Yield Curve Almost Flashes Recession, Maybe, but Who Knows When

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Whisper it quietly, but maybe the yield curve isn’t quite as useful as many think as a recession alert

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There are issues with the correlation I’ll come back to shortly, but first think about the causation. Economic history has some pretty compelling explanations for many recessions, and it strains credulity to think the yield curve predicted at least two of them in advance.

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The 1973-1974 recession was clearly caused by the Arab oil embargo that began in October 1973, after the US gave aid to Israel to defend itself. The yield curve had inverted in March that year (data on two-year Treasurys doesn’t go back that far, but one-year yields rose above the 10-year), supposedly predicting a recession. Treasury traders hadn’t predicted the war or embargo, however, so how could they have predicted the recession?

The brief 2020 recession was equally clearly caused by the pandemic, and we all remember why. The yield curve had inverted in 2019, but even the most extreme Covid-19 conspiracy theorist would struggle to believe that bond traders had advance warning that Covid-19 was on the way.

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The current yield-curve focus is on the US, but Europe, and especially Russian-energy-reliant Germany, is regarded by economists as more at risk of an imminent recession. If the yield curve is a good indicator, Germany will be fine, since the curve has steepened, not inverted, since the Ukraine invasion.

Whisper it quietly, but maybe the yield curve isn’t quite as useful as many think as a recession alert.

Here we come back to the correlation question. It is true that before every recession the curve is inverted. But a warning that comes between a year and three years before a recession—even ignoring the 1965 and 1998 false alarms—is hard for an investor to act on. It is hard to stick to bearish convictions if stocks keep going up for years, and you’re missing out.

After the yield curve inverted in 1989, for example, stocks rose more than a third before the recession started in mid-1990. Similarly, those who switched from stocks to safer assets when the curve inverted at the end of 2005 had to endure a rise of more than a quarter in the S&P 500 and wait two years before the bet worked out. It’s hard to tell the difference at the time between being wrong and being right, but early.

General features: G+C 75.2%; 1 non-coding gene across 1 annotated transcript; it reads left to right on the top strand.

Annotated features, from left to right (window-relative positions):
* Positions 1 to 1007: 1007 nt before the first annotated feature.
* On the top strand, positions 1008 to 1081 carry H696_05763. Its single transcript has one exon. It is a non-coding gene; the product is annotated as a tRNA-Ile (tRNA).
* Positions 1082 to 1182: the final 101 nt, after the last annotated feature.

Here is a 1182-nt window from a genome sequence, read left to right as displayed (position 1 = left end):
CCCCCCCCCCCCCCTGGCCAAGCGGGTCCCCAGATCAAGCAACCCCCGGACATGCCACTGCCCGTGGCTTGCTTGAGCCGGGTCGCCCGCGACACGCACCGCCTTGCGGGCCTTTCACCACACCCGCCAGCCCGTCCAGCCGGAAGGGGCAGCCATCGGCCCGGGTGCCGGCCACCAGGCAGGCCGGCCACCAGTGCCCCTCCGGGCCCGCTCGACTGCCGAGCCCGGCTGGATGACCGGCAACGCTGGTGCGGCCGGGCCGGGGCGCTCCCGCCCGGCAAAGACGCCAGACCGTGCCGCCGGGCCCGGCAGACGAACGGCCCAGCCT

Rather than warn of recession, an inverted yield curve is better read as a sign to investors that the economy is late in its cycle. That is, the Fed is tightening policy in an effort to slow the economy. The deeper the inversion of the curve, the closer the cycle is to its end, and, barring a soft landing, recession.

Yield-curve pioneer Prof. Campbell Harvey of Duke University’s Fuqua School of Business prefers to compare the three-month yield to the 10-year. The New York Fed likes this approach so much it built a probability model from it based on the idea that the more inverted the curve, the more likely recession is. At the moment, the answer isnt very likely at all; in February it put the chance of a recession in the next 12 months at 6%.

Frustratingly for those trying to drum up recession concerns, using the three-month yield the curve is actually further away from inversion now than it was before the Russian invasion, as the 10-year yield has risen more than the shortest yields. The Fed might cause a recession by jacking up rates too far, too fast—but so far it’s only raised rates once, so this remains an issue for 2023 or 2024, not today.

The response of doom-mongers—of whom I am usually one!—is to say that the yield-curve warning is often dismissed: This time is always different. Deutsche Bank strategist Jim Reid highlights former Fed Chairman Ben Bernanke’s March 2006 comments explaining why it would be fine that time and Chairman Jerome Powell joined in the dismissals on Monday. He pointed to Fed research that concluded that what really matters is the gap between three-month yields now and the implied three-month yield in 18 months’ time. If traders are betting on lots of rate cuts in the next 18 months, they’re expecting a recession. Right now, they aren’t.

The yield curve will be talked about a lot more as the increasingly hawkish Fed means it is likely to be flatter and inverted on more and more measures over the next couple of years. The correlation doesn’t mechanically mean recession is on the way, and especially not soon. But investors should be closely watching the causation. The higher rates go, the more likely the Fed overdoes it and slows the economy too much.

Write to James Mackintosh at [email protected]

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Credit: www.Businesshala.com /

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